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Dr. Z's ALL-PRO TEAM
January 10, 1994
I'll be taking heat for picking the Giants' Mark Collins over Atlanta's Deion Sanders at cornerback and Washington's Tim Johnson over Minnesota's John Randle at defensive tackle, so I'll address those choices first.
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January 10, 1994

Dr. Z's All-pro Team

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Offense

Wide Receiver

Jerry Rice, 49ers

Tight End

Shannon Sharpe, Broncos

Tackle

Erik Williams, Cowboys

Guard

Randall McDaniel, Vikings

Center

Dermontti Dawson, Steelers

Guard

Mike Schad, Eagles

Tackle

William Roaf, Saints

Wide Receiver

Sterling Sharpe, Packers

Quarterback

Troy Aikman, Cowboys

Running Back

Emmitt Smith, Cowboys

Running Back

Thurman Thomas, Bills

Fullback

Daryl Johnston, Cowbnvs

Kicker

Norm Johnson, Falcons

Defense

End

Bruce Smith, Bills

Tackle

Cortez Kennedy, Seahawks

Tackle

Tim Johnson, Redskins

End

Leslie O'Neal, Chargers

Outside Linebacker

Mo Lewis, Jets

Middle LB

Dante Jones, Bears

Inside-Outside Combo LB

Junior Seau, Chargers

Cornerback

Mark Collins, Giants

Cornerback

Rod Woodson, Steelers

Strong Safety

LeRoy Butler, Packers

Free Safety

Merton Hanks, 49ers

Punter

Rich Camarillo, Cardinals

Special Awards

Player of the Year

Jerry Rice, 49ers

Coach of the Year

Dan Reeves, Giants

Rookie of the Year

Jerome Bettis, tailback, Rams

I'll be taking heat for picking the Giants' Mark Collins over Atlanta's Deion Sanders at cornerback and Washington's Tim Johnson over Minnesota's John Randle at defensive tackle, so I'll address those choices first.

Sanders is the best pure cover man in the NFL, the guy who turned the Falcons' season around, according to his coach, Jerry Glanville. But he plays with a kind of athletic arrogance: He can't always be bothered with 10-yard square-outs. He's waiting for something more serious. Collins is blue collar, a blood-and-guts guy who goes all out on every play. You can't take him deep, and he plays the force better than anyone else (Deion's tackling has improved, but he's no force playing the force). And Collins didn't devote a piece of the season to baseball.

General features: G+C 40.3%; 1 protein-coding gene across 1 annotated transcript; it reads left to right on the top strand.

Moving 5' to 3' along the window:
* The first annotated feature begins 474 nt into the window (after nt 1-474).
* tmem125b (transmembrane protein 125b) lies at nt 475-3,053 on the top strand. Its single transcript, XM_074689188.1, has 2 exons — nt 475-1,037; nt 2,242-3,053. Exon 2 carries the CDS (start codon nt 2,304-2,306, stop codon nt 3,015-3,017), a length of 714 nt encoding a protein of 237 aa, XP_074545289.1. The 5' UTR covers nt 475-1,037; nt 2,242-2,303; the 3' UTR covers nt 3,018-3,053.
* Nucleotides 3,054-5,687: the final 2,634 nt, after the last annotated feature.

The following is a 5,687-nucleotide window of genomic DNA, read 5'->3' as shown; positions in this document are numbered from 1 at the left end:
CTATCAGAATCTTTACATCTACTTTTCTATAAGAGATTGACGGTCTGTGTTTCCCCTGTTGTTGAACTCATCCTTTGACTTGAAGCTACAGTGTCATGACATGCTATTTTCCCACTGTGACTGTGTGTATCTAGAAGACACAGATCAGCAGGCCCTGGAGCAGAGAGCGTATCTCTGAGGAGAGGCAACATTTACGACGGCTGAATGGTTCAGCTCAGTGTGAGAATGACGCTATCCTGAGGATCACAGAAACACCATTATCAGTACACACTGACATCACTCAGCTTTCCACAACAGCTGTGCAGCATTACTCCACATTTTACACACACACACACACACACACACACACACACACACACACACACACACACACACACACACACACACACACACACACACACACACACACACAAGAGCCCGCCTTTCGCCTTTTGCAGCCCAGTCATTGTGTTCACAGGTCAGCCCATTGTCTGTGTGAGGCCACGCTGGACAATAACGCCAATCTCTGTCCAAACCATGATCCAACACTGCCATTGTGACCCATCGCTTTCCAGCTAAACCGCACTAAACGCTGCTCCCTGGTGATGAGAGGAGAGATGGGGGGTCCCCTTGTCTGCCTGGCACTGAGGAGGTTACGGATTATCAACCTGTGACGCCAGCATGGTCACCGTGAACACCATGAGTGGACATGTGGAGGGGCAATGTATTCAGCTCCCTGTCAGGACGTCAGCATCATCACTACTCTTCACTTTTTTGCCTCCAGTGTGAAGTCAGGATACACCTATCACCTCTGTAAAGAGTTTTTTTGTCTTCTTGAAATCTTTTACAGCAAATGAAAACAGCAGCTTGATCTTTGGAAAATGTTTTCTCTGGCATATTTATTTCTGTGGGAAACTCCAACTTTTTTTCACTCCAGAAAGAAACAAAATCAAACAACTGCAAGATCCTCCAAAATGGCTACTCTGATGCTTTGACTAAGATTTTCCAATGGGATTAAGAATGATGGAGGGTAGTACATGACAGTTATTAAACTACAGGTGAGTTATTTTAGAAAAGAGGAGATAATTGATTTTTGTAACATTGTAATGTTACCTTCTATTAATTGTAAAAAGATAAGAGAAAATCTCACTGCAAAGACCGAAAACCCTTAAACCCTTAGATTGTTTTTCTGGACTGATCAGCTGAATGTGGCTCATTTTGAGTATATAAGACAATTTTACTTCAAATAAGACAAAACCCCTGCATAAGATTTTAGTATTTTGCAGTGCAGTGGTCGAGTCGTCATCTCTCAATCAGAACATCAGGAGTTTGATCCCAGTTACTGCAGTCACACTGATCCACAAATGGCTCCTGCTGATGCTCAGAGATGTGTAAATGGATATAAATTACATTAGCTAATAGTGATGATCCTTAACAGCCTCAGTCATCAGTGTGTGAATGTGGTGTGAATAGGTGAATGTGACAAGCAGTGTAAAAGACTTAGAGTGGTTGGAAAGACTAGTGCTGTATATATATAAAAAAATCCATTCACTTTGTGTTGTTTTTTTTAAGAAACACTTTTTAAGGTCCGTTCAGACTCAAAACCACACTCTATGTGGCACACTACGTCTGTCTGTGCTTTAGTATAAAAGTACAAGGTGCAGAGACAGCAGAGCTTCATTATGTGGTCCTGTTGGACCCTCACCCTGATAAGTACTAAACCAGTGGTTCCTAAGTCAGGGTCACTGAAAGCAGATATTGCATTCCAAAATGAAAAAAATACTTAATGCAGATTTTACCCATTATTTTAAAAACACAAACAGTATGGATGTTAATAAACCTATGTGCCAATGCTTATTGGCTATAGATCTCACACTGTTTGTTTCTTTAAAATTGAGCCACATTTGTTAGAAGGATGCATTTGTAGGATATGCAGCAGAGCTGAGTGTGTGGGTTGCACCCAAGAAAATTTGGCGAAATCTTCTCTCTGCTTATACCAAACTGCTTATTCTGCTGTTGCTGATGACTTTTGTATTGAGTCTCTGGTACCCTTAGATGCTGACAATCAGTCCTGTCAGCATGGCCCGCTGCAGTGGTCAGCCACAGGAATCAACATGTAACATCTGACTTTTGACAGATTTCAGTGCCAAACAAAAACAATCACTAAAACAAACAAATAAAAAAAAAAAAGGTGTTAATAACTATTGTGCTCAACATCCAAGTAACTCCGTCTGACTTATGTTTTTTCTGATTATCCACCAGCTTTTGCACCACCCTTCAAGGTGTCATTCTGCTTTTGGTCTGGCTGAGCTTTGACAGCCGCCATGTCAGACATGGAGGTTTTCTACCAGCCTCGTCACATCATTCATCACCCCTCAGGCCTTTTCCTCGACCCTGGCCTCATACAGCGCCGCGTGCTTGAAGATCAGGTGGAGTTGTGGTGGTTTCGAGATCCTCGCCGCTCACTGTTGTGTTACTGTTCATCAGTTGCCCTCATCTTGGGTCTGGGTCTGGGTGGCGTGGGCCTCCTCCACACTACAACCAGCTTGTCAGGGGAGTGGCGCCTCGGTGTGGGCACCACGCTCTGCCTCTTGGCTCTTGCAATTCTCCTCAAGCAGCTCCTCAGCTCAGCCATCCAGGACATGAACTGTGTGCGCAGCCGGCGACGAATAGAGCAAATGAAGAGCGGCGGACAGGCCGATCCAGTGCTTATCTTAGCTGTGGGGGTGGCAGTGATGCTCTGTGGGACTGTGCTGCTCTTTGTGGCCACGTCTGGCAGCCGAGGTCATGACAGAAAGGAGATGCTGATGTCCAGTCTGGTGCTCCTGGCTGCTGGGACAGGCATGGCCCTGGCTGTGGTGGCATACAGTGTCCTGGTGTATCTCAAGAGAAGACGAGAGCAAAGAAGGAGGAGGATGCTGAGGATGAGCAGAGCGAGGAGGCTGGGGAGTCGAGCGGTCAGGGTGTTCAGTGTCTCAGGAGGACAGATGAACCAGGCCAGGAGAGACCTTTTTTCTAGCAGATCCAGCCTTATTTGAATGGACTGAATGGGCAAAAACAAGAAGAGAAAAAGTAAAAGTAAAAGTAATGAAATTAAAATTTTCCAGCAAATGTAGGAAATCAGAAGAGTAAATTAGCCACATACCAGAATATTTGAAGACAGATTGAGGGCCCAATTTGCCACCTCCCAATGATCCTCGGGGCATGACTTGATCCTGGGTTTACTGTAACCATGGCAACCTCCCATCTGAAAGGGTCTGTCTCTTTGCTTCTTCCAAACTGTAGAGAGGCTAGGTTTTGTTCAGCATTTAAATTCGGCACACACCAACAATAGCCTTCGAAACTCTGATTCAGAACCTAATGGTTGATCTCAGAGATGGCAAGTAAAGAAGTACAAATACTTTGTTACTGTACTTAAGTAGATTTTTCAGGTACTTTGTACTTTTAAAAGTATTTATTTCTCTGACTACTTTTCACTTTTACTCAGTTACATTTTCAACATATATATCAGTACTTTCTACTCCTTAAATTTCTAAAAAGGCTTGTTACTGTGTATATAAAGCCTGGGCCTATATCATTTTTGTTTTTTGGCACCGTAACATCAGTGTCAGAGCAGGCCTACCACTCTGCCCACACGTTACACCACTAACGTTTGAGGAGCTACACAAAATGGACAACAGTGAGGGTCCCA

The same thinking holds at defensive tackle. Johnson has had a remarkable year. He's always around the ball. He goes hard every play. Randle is more gifted, more spectacular, a guy who will make many big plays but take himself out of others. Once again, I go blue collar.

The 49ers' Jerry Rice is my Player of the Year based on consistently high performance, and I'm starting to believe he may be the best ever—though I'll always have a soft spot in my heart for Lance Alworth. Jerome Bettis of the Rams, who loses out to Thomas at the running back spot, is my Rookie of the Year, but William Roaf, the Saints' classy right tackle, is close.

The most outrageous omission from the Pro Bowl is LeRoy Butler, the Packers' strong safety, a converted cornerback whose speed and coverage lifted the position to a new dimension. Mo Lewis, the Jets' weakside linebacker, didn't make the Pro Bowl either, but he has turned into a terrific coverage guy (he always could rush the passer and play the run). Dante Jones, my middle linebacker, held the Bears' defense together, and San Diego's Junior Seau plays a new position in the NFL this year, stack linebacker—an inside-outside man, usually stacked behind a defensive lineman.

The sleepers on this team: the Niners' Merton Hanks, whose frenzied style of free safety play captured me and earned him the position by an eyelash over the Oilers' gifted Marcus Robertson, and Mike Schad, who has had a quietly spectacular year for the Eagles. He edges out the Jets' Dwayne White, the Road Grader, whose performance against the Colts on the road received the highest grade I've ever given for an NFL offensive lineman. Of course, everyone grades highly against the Colts.

Another tough choice was the second running back, after the Cowboys' Emmitt Smith. Thurman Thomas of the Bills got it on total production, shading Bettis, the Lions' Barry Sanders, who missed too many games, the Jets' Johnny Johnson and my sentimental favorite, Atlanta's Erric Pegram.

I usually pick a blocker at tight end, but the Broncos' Shannon Sharpe, playing the old Kellen Winslow slot position, was simply too big a part of the Denver offense. And Cowboy Troy Aikman, $50 million contract and all, is my quarterback, shading the Niners' Steve Young and Denver's John Elway.

Aikman also is the author of one of my favorite quotes of the year. Someone asked him if his new contract would affect his thinking as the Cowboys headed down the stretch, and he said, "I try to block it out of my mind." Which is like saying to a guy who has just hit the lottery, "Block it out of your mind, Joe, and be at the tilling station at eight o'clock tomorrow morning."

[This article contains a table. Please see hardcopy of magazine or PDF.]

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